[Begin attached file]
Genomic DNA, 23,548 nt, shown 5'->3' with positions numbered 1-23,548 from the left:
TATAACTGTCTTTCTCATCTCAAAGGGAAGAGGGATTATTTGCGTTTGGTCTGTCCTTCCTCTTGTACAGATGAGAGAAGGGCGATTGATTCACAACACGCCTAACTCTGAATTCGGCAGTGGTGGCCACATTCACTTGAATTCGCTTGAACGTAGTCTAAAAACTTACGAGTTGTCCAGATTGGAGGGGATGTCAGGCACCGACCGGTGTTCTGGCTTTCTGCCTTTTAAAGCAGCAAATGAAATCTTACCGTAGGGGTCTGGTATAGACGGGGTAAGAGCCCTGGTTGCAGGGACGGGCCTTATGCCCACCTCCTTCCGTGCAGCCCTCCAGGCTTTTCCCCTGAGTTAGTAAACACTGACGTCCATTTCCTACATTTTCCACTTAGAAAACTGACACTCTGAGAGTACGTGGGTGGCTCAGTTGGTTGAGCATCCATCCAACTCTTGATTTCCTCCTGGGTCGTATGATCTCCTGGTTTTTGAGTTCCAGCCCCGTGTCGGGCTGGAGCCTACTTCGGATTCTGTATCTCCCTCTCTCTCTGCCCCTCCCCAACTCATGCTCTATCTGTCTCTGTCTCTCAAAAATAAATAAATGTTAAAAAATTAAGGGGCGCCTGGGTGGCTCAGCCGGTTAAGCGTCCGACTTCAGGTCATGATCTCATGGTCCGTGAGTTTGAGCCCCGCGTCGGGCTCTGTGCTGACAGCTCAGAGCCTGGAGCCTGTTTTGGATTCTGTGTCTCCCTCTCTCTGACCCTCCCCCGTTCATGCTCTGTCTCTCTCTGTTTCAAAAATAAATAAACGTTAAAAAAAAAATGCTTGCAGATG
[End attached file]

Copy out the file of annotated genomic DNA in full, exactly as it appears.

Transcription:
Genomic DNA, 23,548 nt, shown 5'->3' with positions numbered 1-23,548 from the left:
TATAACTGTCTTTCTCATCTCAAAGGGAAGAGGGATTATTTGCGTTTGGTCTGTCCTTCCTCTTGTACAGATGAGAGAAGGGCGATTGATTCACAACACGCCTAACTCTGAATTCGGCAGTGGTGGCCACATTCACTTGAATTCGCTTGAACGTAGTCTAAAAACTTACGAGTTGTCCAGATTGGAGGGGATGTCAGGCACCGACCGGTGTTCTGGCTTTCTGCCTTTTAAAGCAGCAAATGAAATCTTACCGTAGGGGTCTGGTATAGACGGGGTAAGAGCCCTGGTTGCAGGGACGGGCCTTATGCCCACCTCCTTCCGTGCAGCCCTCCAGGCTTTTCCCCTGAGTTAGTAAACACTGACGTCCATTTCCTACATTTTCCACTTAGAAAACTGACACTCTGAGAGTACGTGGGTGGCTCAGTTGGTTGAGCATCCATCCAACTCTTGATTTCCTCCTGGGTCGTATGATCTCCTGGTTTTTGAGTTCCAGCCCCGTGTCGGGCTGGAGCCTACTTCGGATTCTGTATCTCCCTCTCTCTCTGCCCCTCCCCAACTCATGCTCTATCTGTCTCTGTCTCTCAAAAATAAATAAATGTTAAAAAATTAAGGGGCGCCTGGGTGGCTCAGCCGGTTAAGCGTCCGACTTCAGGTCATGATCTCATGGTCCGTGAGTTTGAGCCCCGCGTCGGGCTCTGTGCTGACAGCTCAGAGCCTGGAGCCTGTTTTGGATTCTGTGTCTCCCTCTCTCTGACCCTCCCCCGTTCATGCTCTGTCTCTCTCTGTTTCAAAAATAAATAAACGTTAAAAAAAAAATGCTTGCAGATG